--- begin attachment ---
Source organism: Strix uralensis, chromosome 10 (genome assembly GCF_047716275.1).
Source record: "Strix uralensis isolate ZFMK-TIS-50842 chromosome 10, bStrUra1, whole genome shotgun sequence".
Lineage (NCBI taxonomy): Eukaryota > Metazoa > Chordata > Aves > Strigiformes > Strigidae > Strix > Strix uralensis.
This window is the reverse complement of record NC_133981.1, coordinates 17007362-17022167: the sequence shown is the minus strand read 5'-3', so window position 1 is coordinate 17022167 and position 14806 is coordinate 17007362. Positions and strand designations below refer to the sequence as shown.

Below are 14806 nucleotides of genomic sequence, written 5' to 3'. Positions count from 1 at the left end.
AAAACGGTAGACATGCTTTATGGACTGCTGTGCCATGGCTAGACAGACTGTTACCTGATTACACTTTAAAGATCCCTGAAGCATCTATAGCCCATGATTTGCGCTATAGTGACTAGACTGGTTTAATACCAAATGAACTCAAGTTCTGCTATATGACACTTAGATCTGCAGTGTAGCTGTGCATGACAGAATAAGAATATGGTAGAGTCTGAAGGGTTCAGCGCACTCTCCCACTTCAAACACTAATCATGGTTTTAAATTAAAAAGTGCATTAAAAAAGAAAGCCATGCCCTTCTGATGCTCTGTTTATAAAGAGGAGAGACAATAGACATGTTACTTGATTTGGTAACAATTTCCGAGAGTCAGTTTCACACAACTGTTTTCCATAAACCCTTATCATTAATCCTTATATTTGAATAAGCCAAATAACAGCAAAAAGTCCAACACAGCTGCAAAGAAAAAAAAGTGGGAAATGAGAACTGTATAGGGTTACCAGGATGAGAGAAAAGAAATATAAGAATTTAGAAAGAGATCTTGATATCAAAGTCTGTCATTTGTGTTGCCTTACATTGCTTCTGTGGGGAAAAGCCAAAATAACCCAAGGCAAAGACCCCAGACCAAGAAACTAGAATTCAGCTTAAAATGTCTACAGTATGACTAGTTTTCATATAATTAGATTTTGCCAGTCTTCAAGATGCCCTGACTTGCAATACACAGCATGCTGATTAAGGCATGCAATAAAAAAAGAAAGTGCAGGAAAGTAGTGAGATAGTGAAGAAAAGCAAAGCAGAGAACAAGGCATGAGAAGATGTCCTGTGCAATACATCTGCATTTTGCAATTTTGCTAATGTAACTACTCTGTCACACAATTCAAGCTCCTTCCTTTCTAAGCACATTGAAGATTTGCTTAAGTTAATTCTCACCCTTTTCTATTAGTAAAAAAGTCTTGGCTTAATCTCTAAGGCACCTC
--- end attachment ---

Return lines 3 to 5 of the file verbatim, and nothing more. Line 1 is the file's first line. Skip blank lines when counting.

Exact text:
Lineage (NCBI taxonomy): Eukaryota > Metazoa > Chordata > Aves > Strigiformes > Strigidae > Strix > Strix uralensis.
This window is the reverse complement of record NC_133981.1, coordinates 17007362-17022167: the sequence shown is the minus strand read 5'-3', so window position 1 is coordinate 17022167 and position 14806 is coordinate 17007362. Positions and strand designations below refer to the sequence as shown.

Below are 14806 nucleotides of genomic sequence, written 5' to 3'. Positions count from 1 at the left end.